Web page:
Daniel Pryor admonishes those who would dismiss the insights that religion and spirituality have to offer.
I haven’t met many religious communists; it seems that radical socialism and vehement hatred of divine authority go together (despite the irony of the former encouraging absolute submission to tyrannical worldly authority). Libertarians are however, in my experience, far more likely to hold at least a modicum of religious conviction. Happily, the oft utilised ‘natural law’ justification for libertarianism and property rights happens to function perfectly well for both the theist and the atheist.
Yet there also exists a fiercely anti-theist sentiment amongst some libertarians, who extend their natural hatred of statist authority to the fluid, amorphous, abstract concept of religion: ‘No Gods, no masters’, as the saying goes. The late (and frequently great) polemicist Christopher Hitchens encapsulated such virulent anti-theism when he stated that:
“…all religions are versions of the same untruth…the effect of religious belief is positively harmful.”
Other famous anti-theists, such as Richard Dawkins in his workThe God Delusion, propagate the same broad argument: that religious belief is not only contrary to reason, but also bad for society. Taking a casual stroll through the annals of history, it’s hard not to see that Dawkins et al. may have a point. Whether it is the worst atrocities committed by al-Qaeda, the egregious homophobia of fundamentalist Christian organisations such as the Westboro Baptist Church, forced circumcisions, the Catholic Church’s opposition to contraception as a means with which to fight the scourge of AIDS, the bloodshed of the Inquisition and the Crusades, or indeed any other instance of hatred and violence committed in God(s)’ name, it seems that there is a powerful argument to be made for religion being an aggregate evil in the world – past and present.
Of course, a central part of both libertarianism and Austrian School economics is methodological individualism (approaching social phenomena from the standpoint of the individual): and for many individuals, the so-called religious impulse engenders positive moral outcomes. I would submit that anti-theists often conflate valid and desirable religious impulses with the horrific consequences of religious fundamentalism. Not that I entirely blame them. Watching programs like The Big Questions, one could be forgiven for exacting damning verdicts of anything remotely religious after listening to the cavalcade of bigoted and illogical hard-liners that regularly occupy prominent positions in the show’s debates.
But as any reader of Hayek will be all too aware, a danger of using a blunt instrument such as anti-theism to tackle the disgraces committed in the name of religion is the potential for unintended consequences. Dogmatic, unwavering (and consequently hypocritical) repugnance towards anything remotely ‘religious’ casts the demons of sectarianism and social conservatism into the secular fires of obscurity, but at the same stroke destroys any possibility of gaining the valuable spiritual insights that openness to the religious impulse can offer.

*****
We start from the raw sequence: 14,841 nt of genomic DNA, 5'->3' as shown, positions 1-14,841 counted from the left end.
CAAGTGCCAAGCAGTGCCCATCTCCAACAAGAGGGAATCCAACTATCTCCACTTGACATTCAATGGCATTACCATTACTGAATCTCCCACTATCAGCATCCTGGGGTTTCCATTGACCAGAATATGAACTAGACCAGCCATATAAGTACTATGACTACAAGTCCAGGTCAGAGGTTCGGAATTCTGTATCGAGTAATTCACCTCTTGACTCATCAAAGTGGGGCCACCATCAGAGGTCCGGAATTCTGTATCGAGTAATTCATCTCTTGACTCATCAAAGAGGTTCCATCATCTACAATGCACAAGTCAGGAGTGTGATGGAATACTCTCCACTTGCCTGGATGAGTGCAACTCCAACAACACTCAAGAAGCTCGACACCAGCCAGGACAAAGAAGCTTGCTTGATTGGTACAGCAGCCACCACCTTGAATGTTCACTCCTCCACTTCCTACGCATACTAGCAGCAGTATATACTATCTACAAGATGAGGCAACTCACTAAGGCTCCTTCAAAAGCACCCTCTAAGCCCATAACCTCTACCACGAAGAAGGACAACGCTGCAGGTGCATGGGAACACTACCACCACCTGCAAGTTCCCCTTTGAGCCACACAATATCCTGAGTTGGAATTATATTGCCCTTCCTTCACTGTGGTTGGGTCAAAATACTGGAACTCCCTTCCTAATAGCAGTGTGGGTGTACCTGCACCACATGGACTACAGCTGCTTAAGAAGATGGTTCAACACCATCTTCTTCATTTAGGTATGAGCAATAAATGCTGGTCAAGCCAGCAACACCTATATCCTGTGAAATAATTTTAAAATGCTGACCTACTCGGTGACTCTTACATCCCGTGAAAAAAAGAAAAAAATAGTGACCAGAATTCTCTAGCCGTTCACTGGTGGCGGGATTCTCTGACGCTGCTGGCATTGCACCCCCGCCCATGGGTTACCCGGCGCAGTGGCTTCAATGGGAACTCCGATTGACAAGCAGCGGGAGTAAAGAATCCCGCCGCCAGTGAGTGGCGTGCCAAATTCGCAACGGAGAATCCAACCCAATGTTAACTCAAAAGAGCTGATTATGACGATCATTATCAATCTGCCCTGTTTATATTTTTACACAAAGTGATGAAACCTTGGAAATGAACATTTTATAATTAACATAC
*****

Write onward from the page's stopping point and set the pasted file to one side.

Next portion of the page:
To argue, one must clarify one’s terms. By ‘religious impulse’, I am not talking about uncritical, blind devotion to Thor, Yahweh, Allah, Ra, or indeed any other mythological deity. The term ‘religious’ has perhaps misleadingly been associated with adherence to specific mythologies, so perhaps it would be best to reclassify what I am arguing for: openness to the spiritual impulse. This is humble curiosity towards what all religions can offer us in terms of personal guidance, as well as a willingness to extract the figurative from the fictional.
Thus far, I’ve been speaking in relatively abstract terms. How can one tangibly act upon these impulses? One of the most accessible ways also happens to be appealing to the scientific, evidence-based mind: meditation. Proven health benefits aside, the history and literature behind meditation in both a religious and non-religious context is fascinating. This short TED talk by Hedy Kober would be a good introduction for those who are interested in learning more.
Another illustrative example of the spiritual impulse is Carl Jung’s concept of the ‘collective unconscious’. Although libertarians are likely to shun anything involving the word ‘collective’, I interpret Jung’s notion of humanity’s interconnectedness as a beautiful and poetic metaphor for the free market’s remarkable capacity for organisation without central planning: of the same ilk as Adam Smith’s ‘invisible hand’ and Hayek’s notion of spontaneous order.
As for my own beliefs, I’m a ‘Russell’s teapot’ agnostic atheist. I can’t be sure that there isn’t a supernatural deity, but I also can’t be sure that there isn’t a celestial teapot orbiting the sun somewhere between Earth and Mars. To me, neither seems within the realms of reasonable possibility. Yet burning the entire Bible because certain parts of it are patently ridiculous would be folly, as many valid and valuable insights into personal morality would also perish in the flames. In this increasingly secular age, it is worth noting that alongside escaping the clutches of organised religion, we are at risk of shedding our openness to metaphor. That would be a catastrophe.